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using TPS61165 >700mA

Other Parts Discussed in Thread: TPS61165, TPS61165EVM-283


I have recently brought a TPS61165EVM-283 kit to evaluate the TPS61165 chip for a product I am developing.

I am a little unclear as to what the maximum LED current this device will drive. I am aware that it is dependent on many variables including Vin, Vout, Inductor values, etc.

Using this kit and the components loaded on-board I can not seem to drive my LED's much above 450mA.

I have changed the Feedback resistor from 0.56R down to 0.28R ( 2x0.56R in parallel ) which should give me a theoretical drive output of ~700mA

I have tried increasing the output capacitance by adding a 4.7uF tant to C4 but this didn't seem to help.

My current specs are as follows

Power supply 5V 3A bench regulated power supply ( only drawing about 1.0A )

Vout for LEDS, 9V and 12V ( 2 different types )

CTRL is tied to Vin so no PWM control, all other components are stock.

I was wondering should I change the inductor value or the schottky diode as it only has a continuous forward current rating of 0.5A

I was just wondering if anyone has used these chips to drive a 700mA output before.. I think the specs say it can switch upto 1.2A but all the graphs and ratings only seem to go to 350mA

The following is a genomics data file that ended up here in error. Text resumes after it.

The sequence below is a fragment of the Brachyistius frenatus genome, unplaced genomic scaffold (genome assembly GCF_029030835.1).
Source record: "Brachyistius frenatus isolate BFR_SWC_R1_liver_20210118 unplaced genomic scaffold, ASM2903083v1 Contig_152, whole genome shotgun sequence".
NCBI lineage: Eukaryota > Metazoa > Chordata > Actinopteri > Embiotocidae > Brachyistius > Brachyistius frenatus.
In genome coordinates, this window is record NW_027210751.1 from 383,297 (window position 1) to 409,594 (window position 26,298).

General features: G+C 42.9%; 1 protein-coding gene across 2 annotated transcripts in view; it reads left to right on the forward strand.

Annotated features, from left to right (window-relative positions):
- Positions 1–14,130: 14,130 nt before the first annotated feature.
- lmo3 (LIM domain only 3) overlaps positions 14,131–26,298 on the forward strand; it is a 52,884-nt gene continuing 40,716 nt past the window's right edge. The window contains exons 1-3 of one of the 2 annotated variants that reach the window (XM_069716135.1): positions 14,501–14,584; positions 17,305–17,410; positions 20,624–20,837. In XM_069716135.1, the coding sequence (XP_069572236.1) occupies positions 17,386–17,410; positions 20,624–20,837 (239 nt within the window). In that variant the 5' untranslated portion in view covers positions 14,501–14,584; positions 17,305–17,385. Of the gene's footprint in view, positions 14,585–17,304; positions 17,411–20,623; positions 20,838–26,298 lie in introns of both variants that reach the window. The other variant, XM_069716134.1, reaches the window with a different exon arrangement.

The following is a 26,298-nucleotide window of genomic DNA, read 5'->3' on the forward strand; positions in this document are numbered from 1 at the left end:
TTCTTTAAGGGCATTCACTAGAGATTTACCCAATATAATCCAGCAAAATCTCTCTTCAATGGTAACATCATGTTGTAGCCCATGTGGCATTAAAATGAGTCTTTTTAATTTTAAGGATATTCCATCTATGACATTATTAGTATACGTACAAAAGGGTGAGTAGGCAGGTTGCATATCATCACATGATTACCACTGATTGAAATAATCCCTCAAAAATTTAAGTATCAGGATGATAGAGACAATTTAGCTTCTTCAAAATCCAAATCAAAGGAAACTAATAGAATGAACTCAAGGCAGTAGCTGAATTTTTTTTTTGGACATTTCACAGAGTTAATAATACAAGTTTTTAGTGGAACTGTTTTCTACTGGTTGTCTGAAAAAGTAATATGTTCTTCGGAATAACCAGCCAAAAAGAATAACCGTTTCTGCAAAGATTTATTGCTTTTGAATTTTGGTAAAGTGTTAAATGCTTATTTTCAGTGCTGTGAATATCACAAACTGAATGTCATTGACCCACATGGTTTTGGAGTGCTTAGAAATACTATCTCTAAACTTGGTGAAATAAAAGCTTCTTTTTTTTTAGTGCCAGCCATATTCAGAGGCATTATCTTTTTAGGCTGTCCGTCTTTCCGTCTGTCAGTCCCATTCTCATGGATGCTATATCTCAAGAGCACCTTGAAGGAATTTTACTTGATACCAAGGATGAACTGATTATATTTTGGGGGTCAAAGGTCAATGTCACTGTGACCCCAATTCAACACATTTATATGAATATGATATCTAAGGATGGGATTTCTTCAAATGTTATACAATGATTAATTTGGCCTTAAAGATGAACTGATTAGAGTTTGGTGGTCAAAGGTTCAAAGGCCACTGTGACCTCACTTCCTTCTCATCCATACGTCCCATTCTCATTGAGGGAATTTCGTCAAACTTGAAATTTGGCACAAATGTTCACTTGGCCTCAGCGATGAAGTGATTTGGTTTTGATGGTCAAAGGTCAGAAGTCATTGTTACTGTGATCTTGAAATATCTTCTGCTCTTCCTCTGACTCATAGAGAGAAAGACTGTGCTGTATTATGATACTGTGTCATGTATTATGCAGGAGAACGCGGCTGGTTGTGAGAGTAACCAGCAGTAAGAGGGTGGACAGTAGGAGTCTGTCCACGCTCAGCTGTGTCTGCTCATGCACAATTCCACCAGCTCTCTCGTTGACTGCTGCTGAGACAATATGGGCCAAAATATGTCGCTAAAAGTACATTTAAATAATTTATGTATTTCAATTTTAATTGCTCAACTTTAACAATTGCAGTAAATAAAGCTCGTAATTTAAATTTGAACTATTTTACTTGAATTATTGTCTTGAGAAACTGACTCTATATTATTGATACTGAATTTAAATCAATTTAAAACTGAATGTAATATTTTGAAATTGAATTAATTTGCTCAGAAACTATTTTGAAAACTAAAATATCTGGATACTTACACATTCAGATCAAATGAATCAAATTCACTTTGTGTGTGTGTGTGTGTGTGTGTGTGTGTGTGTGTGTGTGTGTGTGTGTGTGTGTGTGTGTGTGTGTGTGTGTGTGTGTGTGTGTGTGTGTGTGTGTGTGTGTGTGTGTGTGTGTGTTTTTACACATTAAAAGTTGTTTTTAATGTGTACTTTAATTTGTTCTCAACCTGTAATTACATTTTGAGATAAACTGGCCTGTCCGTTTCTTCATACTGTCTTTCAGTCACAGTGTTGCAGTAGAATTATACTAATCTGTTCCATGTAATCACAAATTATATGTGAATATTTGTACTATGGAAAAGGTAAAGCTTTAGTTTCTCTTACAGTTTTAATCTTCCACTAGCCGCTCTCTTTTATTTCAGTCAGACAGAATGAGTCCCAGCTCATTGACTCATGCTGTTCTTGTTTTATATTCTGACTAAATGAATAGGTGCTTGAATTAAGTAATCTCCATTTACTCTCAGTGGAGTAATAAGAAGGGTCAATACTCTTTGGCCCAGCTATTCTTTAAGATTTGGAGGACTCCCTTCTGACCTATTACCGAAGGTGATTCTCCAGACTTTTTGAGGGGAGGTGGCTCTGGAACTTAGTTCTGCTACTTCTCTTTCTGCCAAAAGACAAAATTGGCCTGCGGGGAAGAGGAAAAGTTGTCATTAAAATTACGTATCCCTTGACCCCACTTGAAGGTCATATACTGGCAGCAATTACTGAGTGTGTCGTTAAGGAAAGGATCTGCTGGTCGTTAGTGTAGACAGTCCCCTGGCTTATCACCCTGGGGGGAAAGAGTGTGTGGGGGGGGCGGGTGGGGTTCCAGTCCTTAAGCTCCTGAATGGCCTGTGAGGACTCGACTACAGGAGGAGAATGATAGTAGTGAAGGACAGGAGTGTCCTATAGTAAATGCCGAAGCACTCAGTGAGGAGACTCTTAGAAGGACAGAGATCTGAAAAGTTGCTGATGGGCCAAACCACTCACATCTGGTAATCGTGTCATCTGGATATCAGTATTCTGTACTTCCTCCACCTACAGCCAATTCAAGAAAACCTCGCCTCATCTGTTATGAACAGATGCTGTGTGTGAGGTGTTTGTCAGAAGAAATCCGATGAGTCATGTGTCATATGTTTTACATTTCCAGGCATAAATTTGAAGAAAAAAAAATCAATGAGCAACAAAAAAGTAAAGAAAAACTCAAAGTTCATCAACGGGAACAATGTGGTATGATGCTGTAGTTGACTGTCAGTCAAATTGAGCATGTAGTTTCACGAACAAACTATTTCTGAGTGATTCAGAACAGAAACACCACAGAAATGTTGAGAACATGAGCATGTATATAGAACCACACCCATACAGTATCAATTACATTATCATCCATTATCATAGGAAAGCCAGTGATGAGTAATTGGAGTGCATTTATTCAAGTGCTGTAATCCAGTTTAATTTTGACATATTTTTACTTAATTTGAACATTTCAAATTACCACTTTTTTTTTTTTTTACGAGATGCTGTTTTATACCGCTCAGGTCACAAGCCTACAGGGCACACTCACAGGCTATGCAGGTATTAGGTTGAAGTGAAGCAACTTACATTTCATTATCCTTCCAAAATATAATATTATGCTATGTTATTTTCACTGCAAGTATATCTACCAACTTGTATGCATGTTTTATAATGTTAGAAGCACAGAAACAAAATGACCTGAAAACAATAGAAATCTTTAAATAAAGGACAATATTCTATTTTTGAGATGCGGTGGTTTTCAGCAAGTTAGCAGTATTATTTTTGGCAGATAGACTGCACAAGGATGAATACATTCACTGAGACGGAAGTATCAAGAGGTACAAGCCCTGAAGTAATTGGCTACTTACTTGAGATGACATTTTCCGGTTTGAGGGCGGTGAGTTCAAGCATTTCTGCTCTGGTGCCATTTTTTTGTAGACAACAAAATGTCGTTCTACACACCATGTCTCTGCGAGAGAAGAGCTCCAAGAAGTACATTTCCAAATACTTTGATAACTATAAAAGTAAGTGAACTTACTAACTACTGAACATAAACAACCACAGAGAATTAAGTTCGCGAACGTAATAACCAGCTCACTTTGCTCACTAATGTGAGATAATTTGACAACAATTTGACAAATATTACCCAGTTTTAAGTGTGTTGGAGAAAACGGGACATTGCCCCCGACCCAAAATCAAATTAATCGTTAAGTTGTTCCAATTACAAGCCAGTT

Any design advise would be greatly appreciated.

Kind regards


  • Hello Adam,

    A number of the specs for the EVM that you are using are contained here in the EVM guide:

    The guide suggests that the max current it can handle is about 368mA and looking at the datasheet for various devices in the power path of the EVM such as the inductor and the Schotky diode they would have difficulty operating or would be damaged operating at those higher current levels. While you could change these parts to higher current version of themselves there are inherent limits in the TPS61165 itself.

    The internal switch has a current limit of 1.2A which should not be approached in operation since switching transients typically cause the switch current to spike above the desired load current which would damage this switch.

    Also looking at your input voltage of 5 volts and comparing that to the plots seen on Pg. 6 of the datasheet seen below if they are extrapolated out assuming that the decreasing efficiency slope increases at 700mA and greater you would be looking at around 50% efficiency or worse.

    I would recommend looking at one of our different LED drives that has is characterized for the output current you are hoping to have. This means that TI has tested the device at that load and determined that operating at that level it can be expected to have a normal operational life.